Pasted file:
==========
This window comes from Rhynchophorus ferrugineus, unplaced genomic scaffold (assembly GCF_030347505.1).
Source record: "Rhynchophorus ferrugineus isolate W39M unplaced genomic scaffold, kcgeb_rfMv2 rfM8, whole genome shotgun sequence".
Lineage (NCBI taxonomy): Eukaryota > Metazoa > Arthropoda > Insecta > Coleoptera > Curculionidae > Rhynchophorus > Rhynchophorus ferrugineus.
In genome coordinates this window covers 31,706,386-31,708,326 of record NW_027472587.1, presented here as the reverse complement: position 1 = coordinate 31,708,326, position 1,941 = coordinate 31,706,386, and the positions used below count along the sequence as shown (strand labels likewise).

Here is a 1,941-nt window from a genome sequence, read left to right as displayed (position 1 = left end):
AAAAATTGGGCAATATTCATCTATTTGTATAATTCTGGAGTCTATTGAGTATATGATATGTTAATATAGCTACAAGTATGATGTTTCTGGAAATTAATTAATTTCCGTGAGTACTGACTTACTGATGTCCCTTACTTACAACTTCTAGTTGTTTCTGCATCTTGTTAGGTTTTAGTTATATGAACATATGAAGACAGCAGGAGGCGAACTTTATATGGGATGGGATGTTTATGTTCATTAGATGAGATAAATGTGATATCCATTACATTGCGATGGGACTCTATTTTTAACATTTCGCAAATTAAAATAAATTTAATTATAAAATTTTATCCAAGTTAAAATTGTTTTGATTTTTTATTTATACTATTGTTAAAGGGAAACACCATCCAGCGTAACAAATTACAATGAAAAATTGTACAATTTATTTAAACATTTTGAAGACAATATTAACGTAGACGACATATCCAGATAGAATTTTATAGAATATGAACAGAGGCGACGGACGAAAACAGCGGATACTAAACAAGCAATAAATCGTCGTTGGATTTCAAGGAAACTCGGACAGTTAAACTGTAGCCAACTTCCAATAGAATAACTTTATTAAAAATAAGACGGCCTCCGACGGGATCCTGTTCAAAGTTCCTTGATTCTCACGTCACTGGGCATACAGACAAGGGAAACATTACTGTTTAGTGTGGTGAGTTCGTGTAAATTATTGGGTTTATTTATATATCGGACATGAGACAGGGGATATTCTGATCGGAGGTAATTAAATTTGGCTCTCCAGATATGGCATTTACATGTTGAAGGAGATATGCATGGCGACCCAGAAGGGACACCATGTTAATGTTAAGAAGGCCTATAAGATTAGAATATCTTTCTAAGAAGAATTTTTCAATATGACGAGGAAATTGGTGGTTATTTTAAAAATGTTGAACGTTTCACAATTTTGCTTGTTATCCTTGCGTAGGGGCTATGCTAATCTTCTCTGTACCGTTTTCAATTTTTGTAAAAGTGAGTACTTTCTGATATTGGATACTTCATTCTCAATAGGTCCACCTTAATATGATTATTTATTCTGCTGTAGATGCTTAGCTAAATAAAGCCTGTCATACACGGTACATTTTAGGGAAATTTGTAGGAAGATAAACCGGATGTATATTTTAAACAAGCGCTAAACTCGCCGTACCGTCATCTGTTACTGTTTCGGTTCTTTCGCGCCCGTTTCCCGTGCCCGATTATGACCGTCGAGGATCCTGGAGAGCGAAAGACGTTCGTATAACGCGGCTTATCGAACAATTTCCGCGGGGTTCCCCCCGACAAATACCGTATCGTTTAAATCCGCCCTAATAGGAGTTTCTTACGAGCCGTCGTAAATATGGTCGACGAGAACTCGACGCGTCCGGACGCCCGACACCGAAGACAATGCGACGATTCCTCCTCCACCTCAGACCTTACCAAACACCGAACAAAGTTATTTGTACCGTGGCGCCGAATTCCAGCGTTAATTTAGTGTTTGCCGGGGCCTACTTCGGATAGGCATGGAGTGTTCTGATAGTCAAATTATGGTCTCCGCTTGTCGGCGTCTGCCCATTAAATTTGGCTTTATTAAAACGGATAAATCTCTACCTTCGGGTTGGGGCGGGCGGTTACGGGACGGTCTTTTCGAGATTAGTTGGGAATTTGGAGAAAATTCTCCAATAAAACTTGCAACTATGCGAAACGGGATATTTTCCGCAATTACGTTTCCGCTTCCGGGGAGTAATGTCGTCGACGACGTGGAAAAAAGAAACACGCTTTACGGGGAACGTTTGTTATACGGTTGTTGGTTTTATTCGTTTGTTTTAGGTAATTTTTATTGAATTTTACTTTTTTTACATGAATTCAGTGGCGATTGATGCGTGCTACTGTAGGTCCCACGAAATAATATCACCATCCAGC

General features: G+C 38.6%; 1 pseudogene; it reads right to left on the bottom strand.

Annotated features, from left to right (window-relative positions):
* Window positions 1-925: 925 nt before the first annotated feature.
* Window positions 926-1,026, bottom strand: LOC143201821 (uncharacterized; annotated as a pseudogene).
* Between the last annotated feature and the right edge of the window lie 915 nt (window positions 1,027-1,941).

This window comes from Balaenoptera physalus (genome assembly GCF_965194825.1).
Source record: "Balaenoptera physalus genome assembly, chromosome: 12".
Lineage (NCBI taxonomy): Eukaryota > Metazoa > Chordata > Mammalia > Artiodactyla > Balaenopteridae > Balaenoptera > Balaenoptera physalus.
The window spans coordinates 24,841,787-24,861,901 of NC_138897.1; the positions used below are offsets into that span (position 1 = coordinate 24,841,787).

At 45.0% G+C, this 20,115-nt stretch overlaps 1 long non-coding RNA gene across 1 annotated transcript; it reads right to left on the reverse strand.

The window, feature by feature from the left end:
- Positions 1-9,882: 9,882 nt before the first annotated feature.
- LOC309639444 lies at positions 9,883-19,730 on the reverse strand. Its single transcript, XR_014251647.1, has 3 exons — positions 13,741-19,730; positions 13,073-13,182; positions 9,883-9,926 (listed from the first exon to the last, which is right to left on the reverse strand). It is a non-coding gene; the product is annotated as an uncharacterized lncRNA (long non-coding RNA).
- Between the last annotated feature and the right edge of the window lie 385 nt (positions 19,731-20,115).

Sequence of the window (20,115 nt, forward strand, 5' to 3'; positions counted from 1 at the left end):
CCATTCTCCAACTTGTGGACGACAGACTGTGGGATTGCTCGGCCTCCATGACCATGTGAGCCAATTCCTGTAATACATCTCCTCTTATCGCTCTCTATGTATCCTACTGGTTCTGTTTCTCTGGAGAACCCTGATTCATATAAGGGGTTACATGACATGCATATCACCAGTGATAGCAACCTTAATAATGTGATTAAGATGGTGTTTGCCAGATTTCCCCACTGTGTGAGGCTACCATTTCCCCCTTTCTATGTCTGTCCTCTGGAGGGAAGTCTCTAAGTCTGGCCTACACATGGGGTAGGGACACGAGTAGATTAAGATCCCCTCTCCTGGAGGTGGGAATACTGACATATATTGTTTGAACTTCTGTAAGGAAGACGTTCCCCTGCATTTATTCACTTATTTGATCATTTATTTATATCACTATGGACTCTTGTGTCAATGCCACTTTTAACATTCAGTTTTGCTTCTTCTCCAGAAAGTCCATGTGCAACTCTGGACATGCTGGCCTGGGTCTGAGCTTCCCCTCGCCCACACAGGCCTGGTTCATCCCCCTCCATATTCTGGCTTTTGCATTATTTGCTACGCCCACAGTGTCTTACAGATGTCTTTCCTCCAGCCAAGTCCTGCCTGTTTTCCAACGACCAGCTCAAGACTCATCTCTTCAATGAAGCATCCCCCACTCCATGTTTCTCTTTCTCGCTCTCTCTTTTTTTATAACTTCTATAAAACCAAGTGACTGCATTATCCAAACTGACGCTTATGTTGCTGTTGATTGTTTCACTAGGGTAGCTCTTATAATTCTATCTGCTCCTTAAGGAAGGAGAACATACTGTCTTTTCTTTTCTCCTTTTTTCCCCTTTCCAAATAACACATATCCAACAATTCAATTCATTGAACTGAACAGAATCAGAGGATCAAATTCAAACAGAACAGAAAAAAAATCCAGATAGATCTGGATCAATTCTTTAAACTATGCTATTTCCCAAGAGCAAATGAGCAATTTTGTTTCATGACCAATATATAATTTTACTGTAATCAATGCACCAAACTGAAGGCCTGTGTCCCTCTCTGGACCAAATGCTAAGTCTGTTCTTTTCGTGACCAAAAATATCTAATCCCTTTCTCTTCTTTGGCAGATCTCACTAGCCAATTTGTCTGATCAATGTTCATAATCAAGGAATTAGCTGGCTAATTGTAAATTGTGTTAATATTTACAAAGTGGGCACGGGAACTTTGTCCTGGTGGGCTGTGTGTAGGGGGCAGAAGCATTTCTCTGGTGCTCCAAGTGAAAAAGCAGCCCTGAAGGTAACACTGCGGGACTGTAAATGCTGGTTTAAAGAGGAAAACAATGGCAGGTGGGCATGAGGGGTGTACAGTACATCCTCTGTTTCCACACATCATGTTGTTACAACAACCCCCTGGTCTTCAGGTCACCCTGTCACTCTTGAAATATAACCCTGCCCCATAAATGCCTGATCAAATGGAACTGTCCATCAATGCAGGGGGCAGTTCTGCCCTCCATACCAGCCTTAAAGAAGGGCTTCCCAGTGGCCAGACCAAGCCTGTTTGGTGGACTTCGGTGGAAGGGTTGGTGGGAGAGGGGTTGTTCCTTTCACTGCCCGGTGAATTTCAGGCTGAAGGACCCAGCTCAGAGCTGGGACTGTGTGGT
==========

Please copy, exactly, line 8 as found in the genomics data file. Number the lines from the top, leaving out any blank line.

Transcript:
Annotated features, from left to right (window-relative positions):